The spread of its global economic influence is slowing sharply.
by Michael Schuman
The fall from grace of China’s Anbang Insurance Group Co. Ltd. continues to get steeper. Not long ago, the mysterious firm was chasing one foreign deal after another, becoming a symbol of China’s global economic ambitions. Now it appears the government may be pressuring Anbang to divest those prized foreign assets. If that proves to be the case, China will have given foreign businessmen yet another reason to be wary of working with Chinese companies: the uncertainty of an erratic, intrusive state meddling in private financial affairs.
But the Anbang case is also part of something bigger, and for China’s economic future, scarier. In just about every category, China’s rise into a global economic superpower has stalled. And the Chinese government sits at the heart of the problem.
Most people around the world still seem to believe China’s ascent is relentless and inevitable. A recent survey by the Pew Research Center showed that while more of those polled still see the U.S. as the world’s leading economy, China is quickly narrowing the gap. Chinese President Xi Jinping has been feeding that positive image by presenting his country as a champion of globalization, trade and economic progress.
Statistics tell a different story. The common perception is that China is swamping the world with exports of everything from mobile phones to steel to sneakers. In fact, the entire Chinese export machine is sputtering. Between 2006 and 2011, China’s total merchandise exports nearly doubled, powering the country through the Great Recession. Since then, they’ve increased less than 11 percent, according to World Trade Organization data.
The same trend holds for China’s currency. In late 2014, the renminbi broke into the top five most-used currencies for global payments, reaching an almost 2.2 percent share. China seemed well on the way to achieving its long-stated goal of turning the yuan into a true rival to the dollar. But that progress has reversed. In June, the renminbi chalked up only a 2 percent share, according to Swift, slipping behind the Canadian dollar.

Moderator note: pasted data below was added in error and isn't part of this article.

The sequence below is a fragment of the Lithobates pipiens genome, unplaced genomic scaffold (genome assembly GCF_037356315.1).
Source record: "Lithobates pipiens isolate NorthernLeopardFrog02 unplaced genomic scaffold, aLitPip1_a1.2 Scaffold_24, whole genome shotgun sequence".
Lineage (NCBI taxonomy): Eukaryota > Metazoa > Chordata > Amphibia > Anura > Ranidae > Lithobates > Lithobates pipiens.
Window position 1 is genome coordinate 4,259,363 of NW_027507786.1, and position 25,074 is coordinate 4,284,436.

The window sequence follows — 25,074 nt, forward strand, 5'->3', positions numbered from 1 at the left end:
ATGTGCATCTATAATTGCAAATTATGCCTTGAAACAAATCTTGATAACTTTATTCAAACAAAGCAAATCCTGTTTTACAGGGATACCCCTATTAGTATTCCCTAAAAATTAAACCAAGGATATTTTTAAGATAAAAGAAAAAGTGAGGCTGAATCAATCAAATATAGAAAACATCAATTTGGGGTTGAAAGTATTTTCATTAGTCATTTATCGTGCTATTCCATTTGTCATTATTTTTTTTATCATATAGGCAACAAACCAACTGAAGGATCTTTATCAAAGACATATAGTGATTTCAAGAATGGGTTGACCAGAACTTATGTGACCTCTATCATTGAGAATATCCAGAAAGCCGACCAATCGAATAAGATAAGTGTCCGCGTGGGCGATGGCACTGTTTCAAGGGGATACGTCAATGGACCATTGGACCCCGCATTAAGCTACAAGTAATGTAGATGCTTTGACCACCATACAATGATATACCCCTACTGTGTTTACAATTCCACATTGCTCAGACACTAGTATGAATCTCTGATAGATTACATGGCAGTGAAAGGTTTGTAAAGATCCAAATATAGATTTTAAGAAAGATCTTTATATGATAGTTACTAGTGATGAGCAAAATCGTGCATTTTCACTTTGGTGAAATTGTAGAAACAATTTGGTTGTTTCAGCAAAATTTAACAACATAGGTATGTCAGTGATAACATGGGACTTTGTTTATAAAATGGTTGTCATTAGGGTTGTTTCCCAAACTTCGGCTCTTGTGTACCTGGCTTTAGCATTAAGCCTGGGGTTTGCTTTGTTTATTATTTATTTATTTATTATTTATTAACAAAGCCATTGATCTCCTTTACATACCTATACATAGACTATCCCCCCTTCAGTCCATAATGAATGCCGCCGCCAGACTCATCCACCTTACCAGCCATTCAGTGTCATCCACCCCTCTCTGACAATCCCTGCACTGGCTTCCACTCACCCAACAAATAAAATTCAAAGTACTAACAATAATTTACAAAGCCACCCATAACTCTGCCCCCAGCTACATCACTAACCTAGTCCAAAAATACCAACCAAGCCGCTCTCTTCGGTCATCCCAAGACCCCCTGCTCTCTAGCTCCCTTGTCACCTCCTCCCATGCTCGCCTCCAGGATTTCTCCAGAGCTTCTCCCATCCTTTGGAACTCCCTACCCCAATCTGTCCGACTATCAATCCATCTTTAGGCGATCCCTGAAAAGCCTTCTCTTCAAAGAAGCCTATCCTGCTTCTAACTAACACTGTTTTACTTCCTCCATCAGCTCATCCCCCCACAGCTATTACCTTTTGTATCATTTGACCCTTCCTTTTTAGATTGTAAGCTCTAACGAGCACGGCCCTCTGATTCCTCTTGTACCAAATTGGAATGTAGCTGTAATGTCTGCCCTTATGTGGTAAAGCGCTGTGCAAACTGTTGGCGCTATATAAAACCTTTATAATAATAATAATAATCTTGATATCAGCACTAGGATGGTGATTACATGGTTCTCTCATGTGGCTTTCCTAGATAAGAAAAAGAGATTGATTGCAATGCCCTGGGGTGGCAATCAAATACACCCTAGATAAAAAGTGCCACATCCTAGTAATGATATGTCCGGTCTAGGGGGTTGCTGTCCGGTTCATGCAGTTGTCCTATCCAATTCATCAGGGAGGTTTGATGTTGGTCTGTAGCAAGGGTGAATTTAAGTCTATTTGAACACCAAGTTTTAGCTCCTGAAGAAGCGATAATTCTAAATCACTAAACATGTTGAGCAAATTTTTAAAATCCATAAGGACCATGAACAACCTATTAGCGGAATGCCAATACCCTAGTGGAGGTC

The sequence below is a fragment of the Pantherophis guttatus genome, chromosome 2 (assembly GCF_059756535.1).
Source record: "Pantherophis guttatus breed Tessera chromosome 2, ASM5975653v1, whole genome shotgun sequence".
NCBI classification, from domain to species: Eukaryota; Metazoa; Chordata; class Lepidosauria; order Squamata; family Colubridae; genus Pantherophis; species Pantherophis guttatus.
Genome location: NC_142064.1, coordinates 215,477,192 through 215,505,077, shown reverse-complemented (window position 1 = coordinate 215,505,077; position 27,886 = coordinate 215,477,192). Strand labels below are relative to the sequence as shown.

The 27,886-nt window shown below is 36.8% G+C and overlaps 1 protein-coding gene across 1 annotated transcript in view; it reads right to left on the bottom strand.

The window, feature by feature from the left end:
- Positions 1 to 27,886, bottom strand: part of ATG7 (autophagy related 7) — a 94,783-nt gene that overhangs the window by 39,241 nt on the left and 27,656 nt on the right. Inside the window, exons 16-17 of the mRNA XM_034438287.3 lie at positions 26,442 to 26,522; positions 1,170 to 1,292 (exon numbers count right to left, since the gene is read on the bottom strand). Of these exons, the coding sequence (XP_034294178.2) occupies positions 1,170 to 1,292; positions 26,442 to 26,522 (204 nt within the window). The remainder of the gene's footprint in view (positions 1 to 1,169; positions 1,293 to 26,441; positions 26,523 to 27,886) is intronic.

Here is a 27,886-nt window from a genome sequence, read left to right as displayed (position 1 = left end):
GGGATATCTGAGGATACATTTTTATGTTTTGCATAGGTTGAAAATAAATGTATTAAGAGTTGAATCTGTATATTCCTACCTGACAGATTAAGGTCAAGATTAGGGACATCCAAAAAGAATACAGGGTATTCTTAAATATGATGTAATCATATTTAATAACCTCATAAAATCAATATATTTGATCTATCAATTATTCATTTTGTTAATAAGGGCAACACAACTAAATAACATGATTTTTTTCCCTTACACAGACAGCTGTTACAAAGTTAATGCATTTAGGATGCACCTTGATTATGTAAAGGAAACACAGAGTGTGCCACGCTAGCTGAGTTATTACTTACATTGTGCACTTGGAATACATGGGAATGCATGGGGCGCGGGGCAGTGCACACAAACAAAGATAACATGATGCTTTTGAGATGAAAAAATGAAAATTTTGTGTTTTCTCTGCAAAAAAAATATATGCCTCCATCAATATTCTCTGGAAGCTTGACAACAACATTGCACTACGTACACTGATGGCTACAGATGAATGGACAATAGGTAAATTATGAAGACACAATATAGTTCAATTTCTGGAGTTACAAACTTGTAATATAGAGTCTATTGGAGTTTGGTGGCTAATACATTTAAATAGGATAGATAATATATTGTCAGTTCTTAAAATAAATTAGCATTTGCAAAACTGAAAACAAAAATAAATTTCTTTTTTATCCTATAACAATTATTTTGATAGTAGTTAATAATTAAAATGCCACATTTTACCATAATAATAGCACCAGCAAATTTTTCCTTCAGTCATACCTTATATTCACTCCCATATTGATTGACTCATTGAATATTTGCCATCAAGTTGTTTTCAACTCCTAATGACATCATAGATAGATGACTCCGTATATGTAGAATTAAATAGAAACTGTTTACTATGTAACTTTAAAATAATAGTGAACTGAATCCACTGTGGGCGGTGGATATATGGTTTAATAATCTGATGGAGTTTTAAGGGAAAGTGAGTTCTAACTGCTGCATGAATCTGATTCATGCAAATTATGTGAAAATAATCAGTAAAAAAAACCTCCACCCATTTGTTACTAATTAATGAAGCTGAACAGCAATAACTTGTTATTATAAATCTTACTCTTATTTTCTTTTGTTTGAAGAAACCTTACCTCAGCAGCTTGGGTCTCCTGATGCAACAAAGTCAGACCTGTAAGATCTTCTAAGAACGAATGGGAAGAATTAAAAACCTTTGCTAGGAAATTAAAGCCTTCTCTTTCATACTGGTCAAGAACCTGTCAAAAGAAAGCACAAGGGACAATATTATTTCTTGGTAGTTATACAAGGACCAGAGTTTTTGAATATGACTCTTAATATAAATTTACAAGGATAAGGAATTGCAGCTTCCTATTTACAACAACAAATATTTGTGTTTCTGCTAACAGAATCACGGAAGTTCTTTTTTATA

The situation isn’t very different in China’s capital markets. While the government has cracked open its stock and bond markets to foreign investors, they still prefer buying Chinese shares listed in Hong Kong or New York to those in Shanghai or Shenzhen. For instance, domestically traded A-shares in a China equities fund managed by Zurich-based GAM account for less than 10 percent of its holdings.
In part, China is simply running into the difficult transition every country faces when losing its low-cost advantage. Facing stiff competition from countries like India and Vietnam, where wages are lower, China is losing ground in apparel and textile exports to the United States. Meanwhile, the Chinese economy isn’t replacing these traditional exports with new, high-value ones quickly enough. For example, in 2016, China exported 708,000 passenger and commercial vehicles, a sharp deterioration from the more than 910,000 shipped abroad in 2014.
Rather than boosting China’s global expansion, government policy is holding it back. The renminbi remains a sideshow in currency markets because the state can’t stop fussing with its value. In May, the central bank actually reversed its stated policy to liberalize the renminbi’s trading and imposed more control. Investors haven’t forgotten the heavy hand Beijing employed to try to quell a stock market collapse in 2015, leaving them wary of exposing themselves to Chinese shares.
Nowhere is the disconnect between China’s global ambitions and actual policy greater than with the government’s interference in overseas direct investment. For a while, officials were encouraging big companies to shop abroad, resulting in a surge of deal-making by firms like Anbang. That led to a debt-crazed buying binge. Having created the problem, the government then stepped in to “fix” it, by suddenly changing course and clamping down on foreign deals. According to the American Enterprise Institute, China’s offshore investment still grew by 9 percent in the first half of 2017, but only because of one giant deal — state-owned China National Chemical Corp.’s acquisition of Syngenta AG. Take that one out, and overseas investment would have fallen by about a third.
The root cause of China’s global stall is this continued inability to let markets be markets. Meddling in the allocation of finance has ensured that much-needed capital gets gobbled up by the politically connected, not the competitive. Then the government tries to rectify the damage with more government. In an effort to rejuvenate exports, China has unleashed a subsidy-rich industrial program to upgrade its manufacturing called “Made in China 2025.” To help companies expand around the region, the government has cooked up the Belt and Road Initiative, an infrastructure-building scheme that looks to many like a boondoggle.
The fact is that Chinese companies will face enough trouble transforming into global players — with the brands, technology, financial savvy and management expertise to battle it out with the world’s best — without bureaucrats intruding. Anbang may or may not be an overleveraged neophyte that bit off more than it could chew. The point is that China would be better served letting the market decide.
This column does not necessarily reflect the opinion of the editorial board or Bloomberg LP and its owners.